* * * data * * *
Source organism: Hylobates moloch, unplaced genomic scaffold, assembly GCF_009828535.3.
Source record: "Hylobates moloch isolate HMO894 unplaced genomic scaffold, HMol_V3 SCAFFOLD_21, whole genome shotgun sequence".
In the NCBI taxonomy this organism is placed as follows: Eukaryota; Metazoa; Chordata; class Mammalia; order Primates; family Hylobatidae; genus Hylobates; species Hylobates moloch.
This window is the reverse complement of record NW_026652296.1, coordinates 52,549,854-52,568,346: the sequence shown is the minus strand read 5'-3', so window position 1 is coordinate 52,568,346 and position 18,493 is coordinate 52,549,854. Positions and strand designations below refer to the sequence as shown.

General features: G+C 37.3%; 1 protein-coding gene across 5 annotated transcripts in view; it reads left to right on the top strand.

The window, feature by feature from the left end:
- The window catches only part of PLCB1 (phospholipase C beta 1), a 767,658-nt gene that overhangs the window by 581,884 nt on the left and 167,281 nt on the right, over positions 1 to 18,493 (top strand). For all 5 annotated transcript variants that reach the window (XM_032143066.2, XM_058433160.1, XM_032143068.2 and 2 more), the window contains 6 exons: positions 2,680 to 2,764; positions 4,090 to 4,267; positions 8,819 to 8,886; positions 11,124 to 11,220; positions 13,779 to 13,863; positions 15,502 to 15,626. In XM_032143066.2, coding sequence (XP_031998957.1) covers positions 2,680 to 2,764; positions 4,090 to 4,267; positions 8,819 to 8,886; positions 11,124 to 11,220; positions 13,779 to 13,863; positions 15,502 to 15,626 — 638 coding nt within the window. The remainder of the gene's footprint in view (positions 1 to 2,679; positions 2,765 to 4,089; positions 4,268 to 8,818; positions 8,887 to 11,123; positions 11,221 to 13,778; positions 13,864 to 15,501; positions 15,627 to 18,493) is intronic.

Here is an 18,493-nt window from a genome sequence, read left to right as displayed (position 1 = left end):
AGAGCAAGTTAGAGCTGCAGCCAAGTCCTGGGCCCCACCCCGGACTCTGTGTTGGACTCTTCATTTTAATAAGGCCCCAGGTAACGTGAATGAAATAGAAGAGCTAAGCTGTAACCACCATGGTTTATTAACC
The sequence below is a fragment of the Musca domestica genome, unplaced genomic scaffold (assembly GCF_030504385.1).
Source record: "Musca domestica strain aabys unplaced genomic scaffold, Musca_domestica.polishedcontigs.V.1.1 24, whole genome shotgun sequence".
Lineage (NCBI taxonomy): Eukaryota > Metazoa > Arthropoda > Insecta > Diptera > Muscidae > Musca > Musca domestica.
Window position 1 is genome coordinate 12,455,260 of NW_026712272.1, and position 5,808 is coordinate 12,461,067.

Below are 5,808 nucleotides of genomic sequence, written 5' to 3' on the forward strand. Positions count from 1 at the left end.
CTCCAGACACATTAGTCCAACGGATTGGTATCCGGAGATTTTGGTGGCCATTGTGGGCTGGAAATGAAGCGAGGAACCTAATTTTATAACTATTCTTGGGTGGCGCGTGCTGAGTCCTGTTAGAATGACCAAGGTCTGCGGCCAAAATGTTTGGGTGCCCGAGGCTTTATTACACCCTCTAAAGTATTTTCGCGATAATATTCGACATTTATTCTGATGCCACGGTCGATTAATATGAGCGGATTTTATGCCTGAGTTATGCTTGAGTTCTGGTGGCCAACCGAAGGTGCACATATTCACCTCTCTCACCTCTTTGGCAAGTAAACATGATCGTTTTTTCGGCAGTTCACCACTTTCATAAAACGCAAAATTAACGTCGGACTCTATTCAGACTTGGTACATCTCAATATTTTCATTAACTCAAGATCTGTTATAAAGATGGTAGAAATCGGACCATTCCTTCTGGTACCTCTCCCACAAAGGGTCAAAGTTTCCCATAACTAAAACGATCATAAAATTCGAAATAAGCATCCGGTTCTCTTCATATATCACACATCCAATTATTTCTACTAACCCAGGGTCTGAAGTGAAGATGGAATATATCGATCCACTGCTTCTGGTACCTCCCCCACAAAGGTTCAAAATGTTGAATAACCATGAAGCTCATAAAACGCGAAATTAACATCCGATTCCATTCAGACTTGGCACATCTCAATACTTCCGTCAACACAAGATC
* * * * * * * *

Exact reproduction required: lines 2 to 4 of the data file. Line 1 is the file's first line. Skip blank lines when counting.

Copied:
Source record: "Hylobates moloch isolate HMO894 unplaced genomic scaffold, HMol_V3 SCAFFOLD_21, whole genome shotgun sequence".
In the NCBI taxonomy this organism is placed as follows: Eukaryota; Metazoa; Chordata; class Mammalia; order Primates; family Hylobatidae; genus Hylobates; species Hylobates moloch.
This window is the reverse complement of record NW_026652296.1, coordinates 52,549,854-52,568,346: the sequence shown is the minus strand read 5'-3', so window position 1 is coordinate 52,568,346 and position 18,493 is coordinate 52,549,854. Positions and strand designations below refer to the sequence as shown.